Oaxaca and San Miguel de Allende, Mexico.

What do these cities have in common? If you said “very little,” you’;d be right, but you’d also be wrong.

They were all voted into the top 15 of the “World’s Top Cities” by the readers of Travel + Leisure Magazine. The criteria included sights/landmarks, culture, cuisine, friendliness, shopping, and overall value.

Where are the Usual Suspects? 

Notable absences include London, Paris,. Venice,  Prague, St. Petersburg, Istanbul, Jerusalem, Rio de Janeiro, Buenos Aires, New York, Chicago, San Francisco, Vancouver, Hong Kong…not even such trendy destinations as… Continue reading

We would have liked to see this Thai dancing

We would have liked to see this Thai dancing

On our first trip to Asia  many years ago, my wife and I were traveling in Thailand and enjoying the most consistently good food we had ever eaten.

Every meal — whether it was a simple dish of pad Thai at a noodle stand or a whole grilled fish in a sit-down restaurant — was outstanding. We were in foodie heaven.

That is, until we spotted a placard in our Bangkok hotel lobby promising a memorable evening of traditional Thai dancing combined with an “authentic Thai meal in a genuine Thai-style lodge within a sylvan setting,” or words to that effect.

What could be better?

We’d have another great dinner and get to see some Thai dancing, which was on our to-do list. We always liked a nice sylvan setting.  And the price, while a splurge for… Continue reading

This is the year that the Rooster gets to crow.

This is the year that the Rooster gets to crow.

Chinese New Year (also known as Spring Festival), starts on January 28 this year and continues for 15 days.

It’s the most important festival time of the year in China — when millions of Chinese travel to their home villages and cities to be with family or friends for holiday reunions.

One of the world’s most celebrated festivals, Chinese New Year is also a star occasion  in Hong Kong, Taiwan, Vietnam, Malaysia, Singapore and some other Asian countries as well as Chinatowns around the world. And in recent years, the celebrations in New York, London, Vancouver, Sydney and other overseas cities have spread out of Chinatowns.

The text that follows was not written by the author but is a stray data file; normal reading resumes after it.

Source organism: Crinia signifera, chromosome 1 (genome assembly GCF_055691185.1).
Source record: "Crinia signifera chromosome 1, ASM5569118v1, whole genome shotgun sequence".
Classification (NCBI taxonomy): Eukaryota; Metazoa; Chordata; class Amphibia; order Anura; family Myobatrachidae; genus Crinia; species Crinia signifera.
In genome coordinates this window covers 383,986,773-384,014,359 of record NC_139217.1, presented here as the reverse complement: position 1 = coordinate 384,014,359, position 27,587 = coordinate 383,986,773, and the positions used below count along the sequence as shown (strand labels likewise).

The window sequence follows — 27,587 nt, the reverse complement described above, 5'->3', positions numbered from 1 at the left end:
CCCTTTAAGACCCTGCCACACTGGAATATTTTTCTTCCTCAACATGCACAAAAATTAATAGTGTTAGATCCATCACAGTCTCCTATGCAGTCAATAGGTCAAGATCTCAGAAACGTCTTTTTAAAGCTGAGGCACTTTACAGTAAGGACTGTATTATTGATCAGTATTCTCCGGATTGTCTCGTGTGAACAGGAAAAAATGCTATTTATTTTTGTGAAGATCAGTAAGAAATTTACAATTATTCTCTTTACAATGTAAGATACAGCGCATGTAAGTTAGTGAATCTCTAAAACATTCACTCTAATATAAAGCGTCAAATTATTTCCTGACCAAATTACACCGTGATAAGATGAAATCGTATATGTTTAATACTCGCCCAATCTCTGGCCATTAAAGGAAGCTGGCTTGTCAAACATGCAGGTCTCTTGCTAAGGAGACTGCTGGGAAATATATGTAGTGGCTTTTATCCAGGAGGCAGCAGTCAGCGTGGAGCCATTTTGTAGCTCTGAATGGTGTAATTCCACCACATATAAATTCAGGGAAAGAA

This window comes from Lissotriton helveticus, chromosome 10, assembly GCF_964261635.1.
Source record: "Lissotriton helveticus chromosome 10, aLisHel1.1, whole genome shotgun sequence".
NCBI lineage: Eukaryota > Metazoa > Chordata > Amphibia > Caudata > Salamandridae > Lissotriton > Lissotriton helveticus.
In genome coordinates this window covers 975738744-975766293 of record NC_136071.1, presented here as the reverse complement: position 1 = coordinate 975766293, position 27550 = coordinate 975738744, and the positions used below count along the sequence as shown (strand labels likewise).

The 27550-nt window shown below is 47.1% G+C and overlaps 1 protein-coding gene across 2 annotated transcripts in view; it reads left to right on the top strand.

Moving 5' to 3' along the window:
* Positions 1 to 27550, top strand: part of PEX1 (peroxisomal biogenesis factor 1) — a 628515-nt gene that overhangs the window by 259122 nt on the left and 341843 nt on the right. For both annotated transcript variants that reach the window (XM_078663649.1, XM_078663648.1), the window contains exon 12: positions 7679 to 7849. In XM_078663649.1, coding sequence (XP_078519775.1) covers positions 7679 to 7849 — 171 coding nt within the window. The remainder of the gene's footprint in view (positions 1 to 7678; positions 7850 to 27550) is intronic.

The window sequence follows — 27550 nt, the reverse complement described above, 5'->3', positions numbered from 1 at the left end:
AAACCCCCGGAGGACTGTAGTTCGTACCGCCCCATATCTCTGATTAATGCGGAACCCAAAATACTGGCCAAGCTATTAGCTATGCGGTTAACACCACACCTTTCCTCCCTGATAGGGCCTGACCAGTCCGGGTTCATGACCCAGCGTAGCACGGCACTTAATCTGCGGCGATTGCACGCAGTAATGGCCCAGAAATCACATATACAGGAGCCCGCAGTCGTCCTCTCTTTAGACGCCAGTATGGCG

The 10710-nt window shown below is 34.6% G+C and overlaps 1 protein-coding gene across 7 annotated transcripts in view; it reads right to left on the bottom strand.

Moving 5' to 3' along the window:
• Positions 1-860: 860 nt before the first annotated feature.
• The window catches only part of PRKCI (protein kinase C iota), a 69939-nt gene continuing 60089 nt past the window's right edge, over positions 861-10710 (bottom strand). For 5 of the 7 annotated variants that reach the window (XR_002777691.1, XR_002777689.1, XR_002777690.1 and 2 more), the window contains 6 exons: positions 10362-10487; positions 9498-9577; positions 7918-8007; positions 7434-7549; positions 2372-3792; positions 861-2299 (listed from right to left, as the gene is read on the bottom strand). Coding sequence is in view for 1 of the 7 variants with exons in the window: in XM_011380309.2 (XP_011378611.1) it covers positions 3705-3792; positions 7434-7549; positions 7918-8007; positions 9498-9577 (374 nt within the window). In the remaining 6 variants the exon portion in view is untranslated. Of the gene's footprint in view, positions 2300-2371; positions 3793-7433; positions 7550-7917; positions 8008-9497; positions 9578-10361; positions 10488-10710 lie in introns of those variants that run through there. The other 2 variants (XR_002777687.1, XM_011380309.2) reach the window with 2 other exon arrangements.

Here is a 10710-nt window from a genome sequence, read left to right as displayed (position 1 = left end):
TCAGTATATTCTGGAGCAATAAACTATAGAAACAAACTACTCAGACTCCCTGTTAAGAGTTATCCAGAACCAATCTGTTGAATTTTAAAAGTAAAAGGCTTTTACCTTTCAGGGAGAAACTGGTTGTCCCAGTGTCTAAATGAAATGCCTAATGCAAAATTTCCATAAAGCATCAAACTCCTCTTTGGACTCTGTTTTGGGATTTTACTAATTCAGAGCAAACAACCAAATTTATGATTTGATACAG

Parades with dragon and lion dances and fireworks, family feasts, and, on the final day, a Lantern Festival illuminated by red lanterns are all traditional.

This is the Year of… Continue reading

1ef61fa7bf921f1dc6fc666030b62d88A few months ago I attended a stamp and coin show in Tucson and was disappointed to see that most of the displays were devoted to coins, not stamps.

And I became almost morose while chatting with some of the few stamp dealers there (all of whom were baby boomers, by the way). They each told the same story: in their experience, at least, stamp collecting is a dying hobby. Many of their items had been marked down for faster sale.

As a boy growing up in Indiana, I became a fervent stamp collector while still in grade school.

While I collected stamps from all over the world, including the U.S., I especially liked the issues of British and French colonies — not because I romanticized colonization (I didn’t know its moral implications at the time), but because they beautifully depicted far-away, exotic places that, quite simply, made me… Continue reading

Punakha monastery, Bhutan Photo by Dennis Cox/WorldViews

Punakha monastery, Bhutan Photo by Dennis Cox/WorldViews

In our last two posts, we took a look at some of the most popular travel-related bucket list destinations and activities based on a survey of 1,000 travelers by the website TotallyMoney.com. You can view those results, and my comments, by clicking here and here.

While my own experiences with a few of the items — such as gambling in Las Vegas — were on the margins (in the case of Vegas, dropping a few quarters into slot machines), I had pretty much done all those on the list.

My own bucket list tends to be a little quirkier than most. Places that end up on my list are pretty far-flung, represent something I’ve missed in past trips, or are just items that fulfill my admittedly peculiar travel obsessions. (I suspect that a lot of baby boomer frequent travelers’ lists are… Continue reading

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According to government and private surveys:

  • Leading-edge baby boomers (born between 1946 and 1955) and seniors account for four out of every five dollars spent on luxury travel today.
  • Roughly half the consumer spending money in the U.S.--more than $2 trillion--is in the hands of leading-edge baby boomers and seniors.
  • Baby boomers (born 1946-1964) travel more than any other age group.
  • When asked what they would most like to spend their money on, baby boomers answered “travel” more than any other category, including improving their health or finances.